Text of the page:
Los Angeles

Laura Howe

Burnett Miller Gallery

Laura Howe works to take women out of the footnotes of Western history and insert them into its normally exclusionary texts. Isolating photographs of vaguely remembered female faces and deteriorating the images through excessive photocopying, Howe stacks and overlaps these indexes within steel contraptions that resemble a cross between designer office furniture and post-Minimalist sculpture.

Chronocology, 1992, the most elaborate piece in this compact but powerful exhibition of works, questions the linear narratives of Western history (“chronology”) through the interrogatory image of the specifically female (“gynecology”). Setting the tone for the other three works in the show, which all skillfully integrate conceptual and tactile concerns, Chronocology is a kind of steel “tree” with a number of horizontal branches, each of which supports a small round appendage holding the image of a famous woman from 19th or 20th-century history—from Clara Barton to the less predictable Helena Blavatsky (mystic) and Maria Mitchell (astronomer). These images can be seen only by approaching the steel armature (seven feet high yet fragile in its emaciated profile), looking downward into the petri-dish-like plates, and peering through layers of resin that conceal as much as they reveal. Even when finally discerned, the identities of the women can only be determined by consulting the typed “reference guide” listing their accomplishments. The remarkable scientific, political, and intellectual feats of these women, largely forgotten or marginalized by the thrust of male-oriented historical narratives, are made visible but are also metaphorically obscured. Howe makes the viewer work to determine their identities, to reintegrate them into a “chronology” through a “gynocentric” point of view.

The issues raised so sharply in Chronocology are played out more fully in 1000 Women, 1991, in which Howe condensed images of women, the Xeroxes here printed on acetate, and hung them in multiple layers from an officious and vaguely menacing metal rack (like the inside of a filing cabinet with its protective exterior ripped away). By exposing these vulnerable, almost dissolved, images of “Everywoman” (apparently derived from found photographs or magazine reproductions) to the glare of public scrutiny, Howe underlines the tenuousness of female identities in historical accounts. Whether buried in some forgotten archive (in a filing cabinet) or exposed to the harsh indifference of the traditional historian, the faces of women are always in danger of slipping away.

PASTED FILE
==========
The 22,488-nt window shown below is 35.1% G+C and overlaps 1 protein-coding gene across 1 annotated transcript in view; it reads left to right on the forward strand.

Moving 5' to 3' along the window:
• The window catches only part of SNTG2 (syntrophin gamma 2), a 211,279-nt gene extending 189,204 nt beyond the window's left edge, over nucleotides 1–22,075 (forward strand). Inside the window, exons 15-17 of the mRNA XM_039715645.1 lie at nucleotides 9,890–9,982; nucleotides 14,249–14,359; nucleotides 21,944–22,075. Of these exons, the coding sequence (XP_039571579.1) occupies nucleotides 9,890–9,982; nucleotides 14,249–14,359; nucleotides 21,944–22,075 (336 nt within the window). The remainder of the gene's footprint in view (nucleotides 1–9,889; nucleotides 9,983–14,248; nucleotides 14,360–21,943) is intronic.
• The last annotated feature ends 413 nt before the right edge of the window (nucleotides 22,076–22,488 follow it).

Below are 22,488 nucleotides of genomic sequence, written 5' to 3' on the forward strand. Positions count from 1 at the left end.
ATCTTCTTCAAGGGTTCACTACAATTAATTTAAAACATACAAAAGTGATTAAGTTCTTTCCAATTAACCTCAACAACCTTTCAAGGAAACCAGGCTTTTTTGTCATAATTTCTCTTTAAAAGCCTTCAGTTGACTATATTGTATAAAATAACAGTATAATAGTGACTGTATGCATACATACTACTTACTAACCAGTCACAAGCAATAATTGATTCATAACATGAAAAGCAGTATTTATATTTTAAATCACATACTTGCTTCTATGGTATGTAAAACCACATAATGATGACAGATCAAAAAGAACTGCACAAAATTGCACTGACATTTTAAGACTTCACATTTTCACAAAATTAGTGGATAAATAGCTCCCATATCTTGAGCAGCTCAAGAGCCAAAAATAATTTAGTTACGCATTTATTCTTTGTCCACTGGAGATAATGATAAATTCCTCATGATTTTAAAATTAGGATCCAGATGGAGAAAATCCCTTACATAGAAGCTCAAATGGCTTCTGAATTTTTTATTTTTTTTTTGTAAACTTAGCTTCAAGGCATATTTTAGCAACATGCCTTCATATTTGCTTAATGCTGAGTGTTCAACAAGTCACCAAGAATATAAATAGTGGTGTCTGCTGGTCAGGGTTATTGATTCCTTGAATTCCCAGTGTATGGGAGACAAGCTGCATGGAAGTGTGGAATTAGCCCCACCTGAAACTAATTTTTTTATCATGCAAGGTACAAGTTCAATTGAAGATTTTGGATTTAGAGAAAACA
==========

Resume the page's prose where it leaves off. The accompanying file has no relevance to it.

In Sifter, 1992, the historical female figures (Queen Victoria, anonymous female laborers, Emma Goldman, and Mother Jones) were pixel-ated into images by brick dust sifted through horizontally layered metal screens. A tribute to the unacknowledged work that women do, Sifter literally constructs these female figures from the dust of their labor. In the piece Our Glass, 1992, names replace faces, designating different levels of a reversible five-tiered hourglass in which the sand can run from “Laura Howe” to “Boudica” (a first-century female warrior), and back.

Howe’s aggressive self-insertion in the construction of a feminist, yet still linear, historical system in Our Glass exposes not only the contemporary interest in establishing a groundwork for contemporary female subjectivity, but the limitations of Howe’s particular vision of female identity as a universal. By placing herself and an ancient female warrior within the same signifying plane, Howe runs the risk of divesting these subjects of their particularity. And yet, by representing them at all, and by critiquing the process of looking itself, and its putative role in conferring knowledge, Howe’s elegant sculptural objects integrate a feminist politic with materially rich forms in a powerful and empowering way.

Amelia Jones